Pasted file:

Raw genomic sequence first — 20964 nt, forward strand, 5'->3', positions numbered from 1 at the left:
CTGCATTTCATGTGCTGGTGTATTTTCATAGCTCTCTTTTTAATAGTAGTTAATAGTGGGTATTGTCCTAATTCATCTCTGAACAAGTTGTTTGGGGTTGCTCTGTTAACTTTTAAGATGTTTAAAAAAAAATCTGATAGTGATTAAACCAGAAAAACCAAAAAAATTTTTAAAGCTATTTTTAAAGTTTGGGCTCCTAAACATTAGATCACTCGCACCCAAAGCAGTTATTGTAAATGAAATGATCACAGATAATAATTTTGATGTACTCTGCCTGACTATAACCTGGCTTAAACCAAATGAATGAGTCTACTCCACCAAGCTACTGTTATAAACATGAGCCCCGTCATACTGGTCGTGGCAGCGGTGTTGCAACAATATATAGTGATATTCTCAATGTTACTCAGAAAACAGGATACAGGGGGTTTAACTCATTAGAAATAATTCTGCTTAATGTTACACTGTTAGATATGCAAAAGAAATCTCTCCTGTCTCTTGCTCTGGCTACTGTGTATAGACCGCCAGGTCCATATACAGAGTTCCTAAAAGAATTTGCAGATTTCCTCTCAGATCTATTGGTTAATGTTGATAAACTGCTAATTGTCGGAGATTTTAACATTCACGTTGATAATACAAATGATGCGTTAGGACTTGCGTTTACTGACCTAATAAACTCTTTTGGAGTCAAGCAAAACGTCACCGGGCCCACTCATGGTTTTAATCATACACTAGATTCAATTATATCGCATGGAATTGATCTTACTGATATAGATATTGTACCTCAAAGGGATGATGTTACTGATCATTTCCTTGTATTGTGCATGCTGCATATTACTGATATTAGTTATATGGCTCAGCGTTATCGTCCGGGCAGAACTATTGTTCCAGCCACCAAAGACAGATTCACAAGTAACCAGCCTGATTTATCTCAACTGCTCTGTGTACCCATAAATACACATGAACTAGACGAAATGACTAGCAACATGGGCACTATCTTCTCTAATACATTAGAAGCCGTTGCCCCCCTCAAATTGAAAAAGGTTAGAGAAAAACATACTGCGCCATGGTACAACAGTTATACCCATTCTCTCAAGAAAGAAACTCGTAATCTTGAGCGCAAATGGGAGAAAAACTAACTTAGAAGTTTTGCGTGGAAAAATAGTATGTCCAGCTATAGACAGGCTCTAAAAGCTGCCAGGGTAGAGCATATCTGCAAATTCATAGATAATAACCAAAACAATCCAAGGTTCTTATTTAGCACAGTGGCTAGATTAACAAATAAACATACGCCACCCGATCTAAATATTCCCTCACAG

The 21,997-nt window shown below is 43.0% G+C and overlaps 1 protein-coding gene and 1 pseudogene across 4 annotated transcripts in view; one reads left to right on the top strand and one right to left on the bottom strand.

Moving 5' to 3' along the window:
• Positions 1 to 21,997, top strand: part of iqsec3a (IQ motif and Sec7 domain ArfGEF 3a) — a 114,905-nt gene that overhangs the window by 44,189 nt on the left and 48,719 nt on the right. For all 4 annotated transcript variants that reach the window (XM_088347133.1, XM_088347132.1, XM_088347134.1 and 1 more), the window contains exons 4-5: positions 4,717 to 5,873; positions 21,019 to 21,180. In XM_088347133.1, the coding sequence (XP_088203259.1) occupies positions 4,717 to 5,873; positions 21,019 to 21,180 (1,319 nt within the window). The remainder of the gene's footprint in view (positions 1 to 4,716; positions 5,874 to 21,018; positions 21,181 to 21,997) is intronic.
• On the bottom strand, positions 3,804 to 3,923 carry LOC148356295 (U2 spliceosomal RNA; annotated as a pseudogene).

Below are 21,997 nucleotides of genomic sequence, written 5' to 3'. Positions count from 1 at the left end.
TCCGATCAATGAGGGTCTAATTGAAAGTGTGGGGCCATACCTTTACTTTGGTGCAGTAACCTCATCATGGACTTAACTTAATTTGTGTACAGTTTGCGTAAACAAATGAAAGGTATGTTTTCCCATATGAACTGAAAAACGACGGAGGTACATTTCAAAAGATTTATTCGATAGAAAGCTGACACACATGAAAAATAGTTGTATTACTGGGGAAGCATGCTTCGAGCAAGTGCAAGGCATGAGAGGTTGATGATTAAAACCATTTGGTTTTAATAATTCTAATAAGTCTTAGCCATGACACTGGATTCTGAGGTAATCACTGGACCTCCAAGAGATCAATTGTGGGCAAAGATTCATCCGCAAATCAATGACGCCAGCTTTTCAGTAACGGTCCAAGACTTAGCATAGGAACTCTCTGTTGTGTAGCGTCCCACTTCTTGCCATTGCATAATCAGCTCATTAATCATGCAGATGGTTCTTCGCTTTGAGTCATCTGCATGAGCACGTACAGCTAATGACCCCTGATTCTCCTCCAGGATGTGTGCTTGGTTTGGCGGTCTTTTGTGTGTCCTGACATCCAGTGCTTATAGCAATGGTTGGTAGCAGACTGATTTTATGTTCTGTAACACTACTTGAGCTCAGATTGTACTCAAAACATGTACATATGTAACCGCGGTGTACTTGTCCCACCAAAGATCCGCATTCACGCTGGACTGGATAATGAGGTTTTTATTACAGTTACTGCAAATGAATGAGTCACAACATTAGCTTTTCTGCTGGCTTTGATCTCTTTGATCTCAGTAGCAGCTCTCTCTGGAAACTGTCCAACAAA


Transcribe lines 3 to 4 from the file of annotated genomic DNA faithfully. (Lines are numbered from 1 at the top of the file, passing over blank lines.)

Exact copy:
The 21,997-nt window shown below is 43.0% G+C and overlaps 1 protein-coding gene and 1 pseudogene across 4 annotated transcripts in view; one reads left to right on the top strand and one right to left on the bottom strand.

Moving 5' to 3' along the window: